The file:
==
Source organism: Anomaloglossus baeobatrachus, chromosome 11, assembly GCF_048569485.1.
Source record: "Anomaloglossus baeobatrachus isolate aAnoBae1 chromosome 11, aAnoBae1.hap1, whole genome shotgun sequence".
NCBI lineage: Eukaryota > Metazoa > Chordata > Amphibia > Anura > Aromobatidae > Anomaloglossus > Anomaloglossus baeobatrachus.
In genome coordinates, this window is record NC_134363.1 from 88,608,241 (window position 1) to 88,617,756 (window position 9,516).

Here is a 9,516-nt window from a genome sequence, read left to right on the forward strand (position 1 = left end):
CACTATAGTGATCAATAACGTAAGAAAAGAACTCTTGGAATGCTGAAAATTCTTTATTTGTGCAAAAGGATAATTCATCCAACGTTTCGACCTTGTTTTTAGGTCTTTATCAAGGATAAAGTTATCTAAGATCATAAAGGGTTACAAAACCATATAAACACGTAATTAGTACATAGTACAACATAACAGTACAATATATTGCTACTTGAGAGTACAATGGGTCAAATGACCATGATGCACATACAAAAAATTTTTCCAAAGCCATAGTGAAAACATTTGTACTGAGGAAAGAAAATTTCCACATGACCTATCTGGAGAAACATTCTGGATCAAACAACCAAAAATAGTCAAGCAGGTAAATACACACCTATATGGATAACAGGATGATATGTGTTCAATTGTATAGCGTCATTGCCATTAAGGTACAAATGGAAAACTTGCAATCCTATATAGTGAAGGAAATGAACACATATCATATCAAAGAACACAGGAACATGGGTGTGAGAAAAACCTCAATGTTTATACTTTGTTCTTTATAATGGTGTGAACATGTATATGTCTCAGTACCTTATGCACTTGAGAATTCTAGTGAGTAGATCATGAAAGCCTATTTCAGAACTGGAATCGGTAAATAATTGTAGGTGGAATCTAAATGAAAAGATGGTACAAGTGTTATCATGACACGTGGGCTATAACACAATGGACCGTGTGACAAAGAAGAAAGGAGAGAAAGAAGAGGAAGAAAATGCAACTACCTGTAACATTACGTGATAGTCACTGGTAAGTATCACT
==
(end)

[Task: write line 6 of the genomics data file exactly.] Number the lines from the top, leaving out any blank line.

CACTATAGTGATCAATAACGTAAGAAAAGAACTCTTGGAATGCTGAAAATTCTTTATTTGTGCAAAAGGATAATTCATCCAACGTTTCGACCTTGTTTTTAGGTCTTTATCAAGGATAAAGTTATCTAAGATCATAAAGGGTTACAAAACCATATAAACACGTAATTAGTACATAGTACAACATAACAGTACAATATATTGCTACTTGAGAGTACAATGGGTCAAATGACCATGATGCACATACAAAAAATTTTTCCAAAGCCATAGTGAAAACATTTGTACTGAGGAAAGAAAATTTCCACATGACCTATCTGGAGAAACATTCTGGATCAAACAACCAAAAATAGTCAAGCAGGTAAATACACACCTATATGGATAACAGGATGATATGTGTTCAATTGTATAGCGTCATTGCCATTAAGGTACAAATGGAAAACTTGCAATCCTATATAGTGAAGGAAATGAACACATATCATATCAAAGAACACAGGAACATGGGTGTGAGAAAAACCTCAATGTTTATACTTTGTTCTTTATAATGGTGTGAACATGTATATGTCTCAGTACCTTATGCACTTGAGAATTCTAGTGAGTAGATCATGAAAGCCTATTTCAGAACTGGAATCGGTAAATAATTGTAGGTGGAATCTAAATGAAAAGATGGTACAAGTGTTATCATGACACGTGGGCTATAACACAATGGACCGTGTGACAAAGAAGAAAGGAGAGAAAGAAGAGGAAGAAAATGCAACTACCTGTAACATTACGTGATAGTCACTGGTAAGTATCACT